OBJECTIVE: The purpose was to compare orofacial (temporomandibular) pain with other pain complaints regarding impairment and health care utilization in a sample of 1,011 children and adolescents from a metropolitan area in Germany. METHOD AND MATERIALS: Individuals aged 10 to 18 years were sampled in schools using a 2-stage cluster technique. Orofacial pain in the previous month was assessed according to the Research Diagnostic Criteria for Temporomandibular Disorders...
May 2006: Quintessence International
Gary Hulse, Moira G Sim, Eric Khong
BACKGROUND: The lifetime prevalence of substance abuse disorders among doctors in Australia has been estimated to be approximately 8%. These disorders can interfere with a doctor's ability to function and pose a risk to patient welfare and safety.' OBJECTIVE: This article identifies key indicators to the development of problem alcohol and drug use in a general practitioner, associated possible psychiatric morbidity, work deficits, and the need for colleagues to recognise and respond in a timely manner to resolve these events...
September 2004: Australian Family Physician
Kay A Wilhelm, Alison M Reid
The New South Wales Medical Board has developed the Impaired Registrants Program to deal with impaired registrants (doctors and medical students) in a constructive and non-disciplinary manner; the program is now well established. The Program enables the Board to protect the public, while maintaining doctors in practice whenever possible. Disorders that commonly lead to referral of impaired doctors include alcohol and drug misuse, major depression, bipolar disorder, cognitive impairment and, less commonly, psychotic and personality disorders and anorexia nervosa...
October 4, 2004: Medical Journal of Australia
Geoffrey J Riley
Stress in doctors is a product of the interaction between the demanding nature of their work and their often obsessive, conscientious and committed personalities. In the face of extremely demanding work, a subjective lack of control and insufficient rewards are powerful sources of stress in doctors. If demands continue to rise and adjustments are not made, then inevitably a "correction" will occur, which may take the form of "burnout" or physical and/or mental impairment. Doctors need to reclaim control of their work environment and employers need to recognise the need for doctors to participate in decisions affecting their working lives...
October 4, 2004: Medical Journal of Australia
Rita Gorawara-Bhat, Thomas H Gallagher, Wendy Levinson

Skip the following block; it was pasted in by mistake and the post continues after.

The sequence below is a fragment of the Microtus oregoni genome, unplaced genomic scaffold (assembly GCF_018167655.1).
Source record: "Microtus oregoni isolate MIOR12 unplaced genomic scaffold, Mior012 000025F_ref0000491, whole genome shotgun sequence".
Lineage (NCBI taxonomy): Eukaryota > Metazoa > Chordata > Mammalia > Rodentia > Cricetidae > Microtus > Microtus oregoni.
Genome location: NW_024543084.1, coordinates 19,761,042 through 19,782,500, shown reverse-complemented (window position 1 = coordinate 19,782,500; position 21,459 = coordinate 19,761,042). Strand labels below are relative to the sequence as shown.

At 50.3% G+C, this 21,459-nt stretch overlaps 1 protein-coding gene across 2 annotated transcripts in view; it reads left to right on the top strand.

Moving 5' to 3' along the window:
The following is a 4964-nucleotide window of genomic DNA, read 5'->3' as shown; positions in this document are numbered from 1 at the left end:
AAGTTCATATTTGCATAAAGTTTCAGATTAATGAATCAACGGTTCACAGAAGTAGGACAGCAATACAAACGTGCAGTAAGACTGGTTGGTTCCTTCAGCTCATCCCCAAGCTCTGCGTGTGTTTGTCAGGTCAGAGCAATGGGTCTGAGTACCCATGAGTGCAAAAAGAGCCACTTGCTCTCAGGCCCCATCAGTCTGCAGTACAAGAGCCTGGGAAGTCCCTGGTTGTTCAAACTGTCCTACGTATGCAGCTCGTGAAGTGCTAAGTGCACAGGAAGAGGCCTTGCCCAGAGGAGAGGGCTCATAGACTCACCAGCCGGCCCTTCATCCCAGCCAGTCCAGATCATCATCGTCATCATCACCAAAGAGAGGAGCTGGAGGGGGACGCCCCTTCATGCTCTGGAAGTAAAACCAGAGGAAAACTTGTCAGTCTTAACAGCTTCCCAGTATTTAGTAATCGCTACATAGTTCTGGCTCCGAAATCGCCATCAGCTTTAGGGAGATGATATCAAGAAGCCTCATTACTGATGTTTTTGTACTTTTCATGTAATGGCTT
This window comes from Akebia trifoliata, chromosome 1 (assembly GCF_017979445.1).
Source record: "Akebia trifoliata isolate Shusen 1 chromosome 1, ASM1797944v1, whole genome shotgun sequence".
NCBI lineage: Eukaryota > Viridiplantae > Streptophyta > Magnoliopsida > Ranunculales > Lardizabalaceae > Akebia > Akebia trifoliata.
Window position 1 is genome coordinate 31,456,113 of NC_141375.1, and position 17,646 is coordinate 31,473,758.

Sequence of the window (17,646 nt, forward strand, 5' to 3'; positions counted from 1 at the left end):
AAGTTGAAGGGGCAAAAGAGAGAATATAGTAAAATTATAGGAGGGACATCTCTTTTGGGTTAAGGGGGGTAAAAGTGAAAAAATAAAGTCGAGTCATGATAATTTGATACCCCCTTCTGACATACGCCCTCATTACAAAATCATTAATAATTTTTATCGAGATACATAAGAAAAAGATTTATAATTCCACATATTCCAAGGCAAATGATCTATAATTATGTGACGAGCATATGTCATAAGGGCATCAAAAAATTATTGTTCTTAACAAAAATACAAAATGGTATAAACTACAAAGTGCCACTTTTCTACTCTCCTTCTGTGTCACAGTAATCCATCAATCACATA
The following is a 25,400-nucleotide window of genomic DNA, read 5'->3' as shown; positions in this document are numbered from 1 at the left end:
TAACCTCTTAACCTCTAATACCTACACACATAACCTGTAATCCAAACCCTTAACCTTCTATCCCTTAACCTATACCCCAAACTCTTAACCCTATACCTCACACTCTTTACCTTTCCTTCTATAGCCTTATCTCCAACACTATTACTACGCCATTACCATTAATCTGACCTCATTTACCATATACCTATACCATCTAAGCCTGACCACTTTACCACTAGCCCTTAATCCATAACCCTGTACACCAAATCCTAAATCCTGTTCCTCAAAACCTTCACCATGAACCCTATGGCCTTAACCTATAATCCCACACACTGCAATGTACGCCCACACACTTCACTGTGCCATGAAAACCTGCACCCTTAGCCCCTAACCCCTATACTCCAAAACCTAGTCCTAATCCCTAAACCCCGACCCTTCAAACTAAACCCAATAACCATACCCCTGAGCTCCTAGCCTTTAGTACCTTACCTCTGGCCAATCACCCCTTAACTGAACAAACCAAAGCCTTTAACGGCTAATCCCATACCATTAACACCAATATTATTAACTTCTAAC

BACKGROUND: Patients worry about financial conflicts of interest related to cost containment but may hesitate to share this concern with their physician. Little is known about how this issue affects encounters between doctors and patients, or about the communication strategies physicians endorse for responding to such concerns. OBJECTIVE: To understand physicians' perspectives on how managed care patients' concerns about conflicts of interest are impacting the physician-patient relationship in routine visits...
August 2003: American Journal of Managed Care
G K Hulse, G O'Neil, M Hatton, M J Paech
Doctors are at an increased risk for prescription drug use, particularly opioids and benzodiazpines. This use can interfere with work function and has major potential negative implications for patient safety. Oral naltrexone, an opioid antagonist, has been used as part of a management strategy for opioid dependent physicians. While some patients stabilize on oral naltrexone, others relapse to opioid use. An alternative method of naltrexone maintenance involves the injection or surgical insertion of a sustained release preparation of naltrexone...
April 2003: Anaesthesia and Intensive Care
Eric Khong, Moira G Sim, Gary Hulse
BACKGROUND: Problem drug use occurs within the medical fraternity as it does in other parts of the population. However, doctors have traditionally been discouraged from admitting vulnerability and frequently fail to recognise or respond to early signs of problem alcohol and drug use. OBJECTIVE: This article aims to identify sequential strategies to assist the doctor to detect and intervene early when problem drug use arises in themselves or a colleague. DISCUSSION: Where treatment and monitoring is instituted early in problem drug use, outcomes are typically positive while late acknowledgment commonly results in sanctions for the impaired practitioner and greater risk to patients...
December 2002: Australian Family Physician